For a sobering look into the physical limits of renewable energy sources, check out David McKay's "Sustainable Energy Without the Hot Air". It includes calculations that show, for example, that to meet the UK's energy demand with wind power, an area the size of Wales would be needed.
The aim of the book is not to discourage investment in renewables but to encourage an informed discussion about the real potentials of sustainable energy and to provide a sobering view of the sort of energy mixture we might need to meet current and future energy demands.
Available on Amazon for £18 http://www.amazon.co.uk/Sustainable-Energy-Without-Hot-Air/dp/0954452933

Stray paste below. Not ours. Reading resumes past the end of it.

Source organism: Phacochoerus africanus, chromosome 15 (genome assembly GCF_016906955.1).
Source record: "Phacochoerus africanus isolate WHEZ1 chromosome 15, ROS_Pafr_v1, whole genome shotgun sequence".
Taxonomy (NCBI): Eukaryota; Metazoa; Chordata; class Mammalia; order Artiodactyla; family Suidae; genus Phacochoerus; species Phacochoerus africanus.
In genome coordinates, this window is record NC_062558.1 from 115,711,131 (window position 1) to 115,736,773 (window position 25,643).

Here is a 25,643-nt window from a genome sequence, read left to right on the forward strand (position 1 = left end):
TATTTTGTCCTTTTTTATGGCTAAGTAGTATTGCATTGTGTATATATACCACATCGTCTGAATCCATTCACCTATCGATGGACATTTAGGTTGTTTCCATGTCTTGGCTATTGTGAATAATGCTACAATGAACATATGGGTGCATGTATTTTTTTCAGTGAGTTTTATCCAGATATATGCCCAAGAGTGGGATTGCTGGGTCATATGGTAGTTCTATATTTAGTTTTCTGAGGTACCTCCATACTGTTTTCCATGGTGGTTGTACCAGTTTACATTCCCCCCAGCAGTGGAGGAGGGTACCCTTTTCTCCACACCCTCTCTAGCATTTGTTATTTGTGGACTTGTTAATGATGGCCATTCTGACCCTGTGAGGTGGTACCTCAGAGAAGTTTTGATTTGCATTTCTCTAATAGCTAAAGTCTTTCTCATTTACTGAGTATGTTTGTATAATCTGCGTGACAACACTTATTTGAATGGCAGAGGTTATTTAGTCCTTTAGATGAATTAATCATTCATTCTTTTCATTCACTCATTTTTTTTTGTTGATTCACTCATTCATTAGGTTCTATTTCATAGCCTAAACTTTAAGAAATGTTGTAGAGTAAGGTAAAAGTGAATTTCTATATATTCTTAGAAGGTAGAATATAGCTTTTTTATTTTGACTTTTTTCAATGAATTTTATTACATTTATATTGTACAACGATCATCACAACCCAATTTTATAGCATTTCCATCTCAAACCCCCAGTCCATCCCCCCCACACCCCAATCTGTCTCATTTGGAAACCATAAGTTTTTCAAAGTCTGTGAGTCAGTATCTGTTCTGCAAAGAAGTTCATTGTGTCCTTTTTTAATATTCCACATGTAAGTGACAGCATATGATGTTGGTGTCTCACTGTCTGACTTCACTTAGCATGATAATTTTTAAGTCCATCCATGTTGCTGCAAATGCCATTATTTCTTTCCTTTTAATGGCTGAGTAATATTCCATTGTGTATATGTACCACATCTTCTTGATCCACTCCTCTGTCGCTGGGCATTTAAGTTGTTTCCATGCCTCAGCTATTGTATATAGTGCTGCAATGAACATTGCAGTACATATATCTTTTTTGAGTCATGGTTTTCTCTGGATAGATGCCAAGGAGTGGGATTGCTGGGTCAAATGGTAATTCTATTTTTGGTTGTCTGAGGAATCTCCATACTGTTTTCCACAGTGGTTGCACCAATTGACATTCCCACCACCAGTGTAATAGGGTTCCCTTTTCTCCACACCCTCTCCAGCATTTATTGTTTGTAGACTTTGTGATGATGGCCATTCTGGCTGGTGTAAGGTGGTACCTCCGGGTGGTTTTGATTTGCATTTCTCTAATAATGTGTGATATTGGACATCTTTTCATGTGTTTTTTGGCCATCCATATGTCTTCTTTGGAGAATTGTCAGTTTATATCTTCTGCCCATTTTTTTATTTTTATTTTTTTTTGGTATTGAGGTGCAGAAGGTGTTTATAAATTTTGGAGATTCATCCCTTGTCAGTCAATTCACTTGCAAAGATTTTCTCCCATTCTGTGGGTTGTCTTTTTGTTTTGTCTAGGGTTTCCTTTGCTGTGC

Or free online at: http://www.withouthotair.com/
It may on the surface appear quite specific but the implications of the analysis are far reaching with respect to climate change mitigation (and environmental markets) so I whole heartedly recommend the following book:
Upsetting the Offset
The Political Economy of Carbon Markets
Bohm & Dabhi 2009
A book (or report) I strongly recommend is "Prosperity without Growth" by Tim Jackson. It is great piece of literature in terms of its relevance for climate change, economic development and prosperity. I would be very keen on having a set of questions related to this book so we can start a good discussion about it. Here is the link:
One the most inspiring books I myself had read lately is this one:
Weiss, Charles and Bonvillian, William B. Structuring an Energy Technology Revolution. Cambridge, MA: MIT Press, 2009. 318 pp. ISBN 9780262012942. US$24.00/£15.95, cloth.
More than a book, this is a concrete plan for a federal program - on the scale of the Apollo Program – to stimulate technological innovation in energy in the United States.
My review of it can be found here
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